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11
Feb
2015

DISPLACED CAPITAL: Introduction

Declining industries, worker layoffs, and factory closings are unavoidable consequences of a continuously evolving market economy. How efficiently does the market reallocate factors of production to productive uses in other sectors? Much is known about the outcomes for labor. Studies, such as those by Topel (1990), Ruhm (1991), Jacobson, LaLonde and Sullivan (1993), and Schoeni et al (1996), estimate the effects of reallocation on individual workers. They find that displaced workers often experience prolonged periods of unemployment, as well as significant losses in permanent income even after they become re-employed. These results suggest that labor market frictions, such as inefficient separations, search costs or industry-specific human capital, may be impediments to the efficient reallocation of labor.
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Relatively little is known, however, about the post-displacement outcomes for the other major factor of production – physical capital. Much capital is highly specialized, both in its embodied technology and factor substitution possibilities and in the types of products it can produce. While a substantial amount of theoretical and empirical work on investment behavior has analyzed the effects of costly reversibility on the decision to invest, little direct evidence has been offered on the efficiency with which capital is reallocated across firms and sectors.

We seek to fill this gap in the literature by providing a theory and estimates of the costs of reallocation of capital across firms and sectors. Our theory of used capital sales features specificity of capital and thinness of resale markets. We show how variations in specificity and costs of search affect the reallocation of capital.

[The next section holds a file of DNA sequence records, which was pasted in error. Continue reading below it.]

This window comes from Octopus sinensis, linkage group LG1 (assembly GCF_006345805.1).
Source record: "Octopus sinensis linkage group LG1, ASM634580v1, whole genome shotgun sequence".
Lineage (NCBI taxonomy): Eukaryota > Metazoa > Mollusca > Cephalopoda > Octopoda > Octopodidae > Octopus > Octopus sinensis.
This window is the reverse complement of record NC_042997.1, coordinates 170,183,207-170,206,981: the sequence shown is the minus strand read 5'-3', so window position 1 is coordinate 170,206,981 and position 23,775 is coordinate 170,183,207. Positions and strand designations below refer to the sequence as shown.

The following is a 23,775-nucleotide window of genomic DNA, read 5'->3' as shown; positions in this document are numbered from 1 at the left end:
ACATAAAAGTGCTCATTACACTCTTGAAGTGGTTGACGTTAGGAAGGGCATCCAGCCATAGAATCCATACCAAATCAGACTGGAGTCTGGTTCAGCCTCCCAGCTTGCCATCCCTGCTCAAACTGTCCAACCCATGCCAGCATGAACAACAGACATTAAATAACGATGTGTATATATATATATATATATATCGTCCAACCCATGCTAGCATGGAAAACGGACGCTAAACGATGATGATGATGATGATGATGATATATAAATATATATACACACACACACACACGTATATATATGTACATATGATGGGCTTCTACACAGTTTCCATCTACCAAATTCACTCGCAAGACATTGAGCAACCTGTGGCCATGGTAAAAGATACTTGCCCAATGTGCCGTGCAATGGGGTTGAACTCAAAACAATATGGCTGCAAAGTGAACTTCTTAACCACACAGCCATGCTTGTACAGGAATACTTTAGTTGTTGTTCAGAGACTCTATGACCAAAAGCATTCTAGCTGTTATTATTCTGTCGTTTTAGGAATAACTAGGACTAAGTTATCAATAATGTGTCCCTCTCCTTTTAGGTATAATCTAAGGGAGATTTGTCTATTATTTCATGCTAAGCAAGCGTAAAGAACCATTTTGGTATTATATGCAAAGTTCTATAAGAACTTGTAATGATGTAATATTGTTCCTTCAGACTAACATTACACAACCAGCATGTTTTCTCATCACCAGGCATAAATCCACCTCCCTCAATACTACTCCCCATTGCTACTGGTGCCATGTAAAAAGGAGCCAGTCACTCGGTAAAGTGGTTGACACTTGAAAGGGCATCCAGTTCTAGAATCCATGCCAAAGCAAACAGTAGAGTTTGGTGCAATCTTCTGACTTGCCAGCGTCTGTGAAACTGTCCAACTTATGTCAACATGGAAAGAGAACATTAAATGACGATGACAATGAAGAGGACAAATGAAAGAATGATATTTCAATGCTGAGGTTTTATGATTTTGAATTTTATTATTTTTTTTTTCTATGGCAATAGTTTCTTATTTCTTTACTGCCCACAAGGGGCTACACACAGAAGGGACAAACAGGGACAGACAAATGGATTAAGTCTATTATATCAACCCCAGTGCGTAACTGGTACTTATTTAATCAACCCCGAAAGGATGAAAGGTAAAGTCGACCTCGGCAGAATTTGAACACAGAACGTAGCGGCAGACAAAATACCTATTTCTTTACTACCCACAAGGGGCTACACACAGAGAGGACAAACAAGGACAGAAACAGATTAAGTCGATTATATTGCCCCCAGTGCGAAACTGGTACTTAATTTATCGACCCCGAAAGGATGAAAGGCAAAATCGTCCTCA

Quantifying the costs of capital mobility is more difficult because of data availability. While several data sets, such as the Panel Study of Income Dynamics and the Displaced Workers Survey, allow one to track workers over time as they move between industries, we know of no data set that tracks physical capital as it moves between industries. Studies of depreciation, such as those by Hulten and Wykoff (1981) and Hulten, Robertson and Wykoff (1989), use transaction prices from used assets to determine rates of economic depreciation.

These data, however, do not contain information on the original purchase price, nor do they link the buyers and sellers of the assets. Bresnahan and Ramey (1993) study capital utilization and reallocation of capital across size classes in the automobile industry during the 1970s and 1980s. Much of that reallocation, though, was within firms.

Declining industries, worker layoffs, and factory closings are unavoidable consequences of a continuously evolving market economy. How efficiently does the market reallocate factors of production to productive uses in other sectors? Much is known about the outcomes for labor. Studies, such as those by Topel (1990), Ruhm (1991), Jacobson, LaLonde and Sullivan (1993), and Schoeni et al (1996), estimate the effects of reallocation on individual workers. They find that displaced workers often experience prolonged periods of unemployment, as well as significant losses in permanent income even after they become re-employed. These results suggest that labor market frictions, such as inefficient separations, search costs or industry-specific human capital, may be impediments to the efficient reallocation of labor. Our lending company is

About The Author

Kevin J. Brandon

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